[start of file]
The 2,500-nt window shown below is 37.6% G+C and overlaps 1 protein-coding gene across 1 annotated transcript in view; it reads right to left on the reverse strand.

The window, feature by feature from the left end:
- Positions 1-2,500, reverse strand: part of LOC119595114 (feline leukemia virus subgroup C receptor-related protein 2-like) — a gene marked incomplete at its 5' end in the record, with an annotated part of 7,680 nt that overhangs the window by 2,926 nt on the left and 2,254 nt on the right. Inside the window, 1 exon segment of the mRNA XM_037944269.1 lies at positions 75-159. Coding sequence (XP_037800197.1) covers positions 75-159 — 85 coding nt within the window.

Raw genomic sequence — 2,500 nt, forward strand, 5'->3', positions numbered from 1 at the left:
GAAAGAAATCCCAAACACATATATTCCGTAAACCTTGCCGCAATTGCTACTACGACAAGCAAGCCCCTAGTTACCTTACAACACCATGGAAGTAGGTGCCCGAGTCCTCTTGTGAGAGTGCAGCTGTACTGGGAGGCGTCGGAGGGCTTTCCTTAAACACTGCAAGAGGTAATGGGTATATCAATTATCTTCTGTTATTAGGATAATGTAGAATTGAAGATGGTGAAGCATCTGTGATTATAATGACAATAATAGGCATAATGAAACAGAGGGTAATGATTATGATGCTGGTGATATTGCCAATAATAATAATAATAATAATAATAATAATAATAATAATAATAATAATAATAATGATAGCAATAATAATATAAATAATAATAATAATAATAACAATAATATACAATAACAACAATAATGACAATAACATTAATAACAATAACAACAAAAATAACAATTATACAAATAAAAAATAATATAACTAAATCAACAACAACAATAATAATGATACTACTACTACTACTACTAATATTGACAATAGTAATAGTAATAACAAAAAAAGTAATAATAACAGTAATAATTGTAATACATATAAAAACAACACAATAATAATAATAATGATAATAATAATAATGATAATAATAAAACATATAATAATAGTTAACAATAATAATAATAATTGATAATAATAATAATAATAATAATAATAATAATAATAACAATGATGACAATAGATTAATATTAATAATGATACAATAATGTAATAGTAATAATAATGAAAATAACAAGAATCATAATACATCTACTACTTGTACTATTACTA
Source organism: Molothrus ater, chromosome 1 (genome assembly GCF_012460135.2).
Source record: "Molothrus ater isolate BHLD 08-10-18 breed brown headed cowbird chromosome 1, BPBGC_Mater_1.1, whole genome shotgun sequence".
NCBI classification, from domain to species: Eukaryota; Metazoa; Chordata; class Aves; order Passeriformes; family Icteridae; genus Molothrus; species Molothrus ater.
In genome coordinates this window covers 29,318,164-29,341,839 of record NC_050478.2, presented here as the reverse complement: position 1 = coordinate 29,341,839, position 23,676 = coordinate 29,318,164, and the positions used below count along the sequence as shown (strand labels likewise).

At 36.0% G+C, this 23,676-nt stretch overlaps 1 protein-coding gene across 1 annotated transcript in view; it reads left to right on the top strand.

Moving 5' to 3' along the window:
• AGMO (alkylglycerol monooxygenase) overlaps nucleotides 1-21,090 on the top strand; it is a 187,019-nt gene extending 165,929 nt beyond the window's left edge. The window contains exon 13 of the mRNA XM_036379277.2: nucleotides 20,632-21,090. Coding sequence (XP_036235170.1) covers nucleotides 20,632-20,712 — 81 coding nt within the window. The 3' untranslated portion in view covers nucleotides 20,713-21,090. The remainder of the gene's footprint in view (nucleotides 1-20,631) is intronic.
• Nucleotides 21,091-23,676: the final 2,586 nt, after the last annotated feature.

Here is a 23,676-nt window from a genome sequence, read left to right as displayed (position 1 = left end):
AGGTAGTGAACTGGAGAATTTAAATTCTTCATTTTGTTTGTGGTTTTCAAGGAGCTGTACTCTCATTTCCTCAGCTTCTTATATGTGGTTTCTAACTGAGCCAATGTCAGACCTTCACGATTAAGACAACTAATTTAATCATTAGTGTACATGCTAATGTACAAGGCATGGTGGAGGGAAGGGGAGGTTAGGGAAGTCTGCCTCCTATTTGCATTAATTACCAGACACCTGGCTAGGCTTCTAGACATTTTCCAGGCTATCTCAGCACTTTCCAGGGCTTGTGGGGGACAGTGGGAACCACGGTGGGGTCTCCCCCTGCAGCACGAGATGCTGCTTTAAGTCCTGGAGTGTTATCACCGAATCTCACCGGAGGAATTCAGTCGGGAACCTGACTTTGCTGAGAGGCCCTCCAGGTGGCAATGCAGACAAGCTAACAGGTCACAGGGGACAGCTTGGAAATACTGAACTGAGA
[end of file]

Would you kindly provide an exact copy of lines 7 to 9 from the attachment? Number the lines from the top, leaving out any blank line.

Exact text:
Source record: "Molothrus ater isolate BHLD 08-10-18 breed brown headed cowbird chromosome 1, BPBGC_Mater_1.1, whole genome shotgun sequence".
NCBI classification, from domain to species: Eukaryota; Metazoa; Chordata; class Aves; order Passeriformes; family Icteridae; genus Molothrus; species Molothrus ater.
In genome coordinates this window covers 29,318,164-29,341,839 of record NC_050478.2, presented here as the reverse complement: position 1 = coordinate 29,341,839, position 23,676 = coordinate 29,318,164, and the positions used below count along the sequence as shown (strand labels likewise).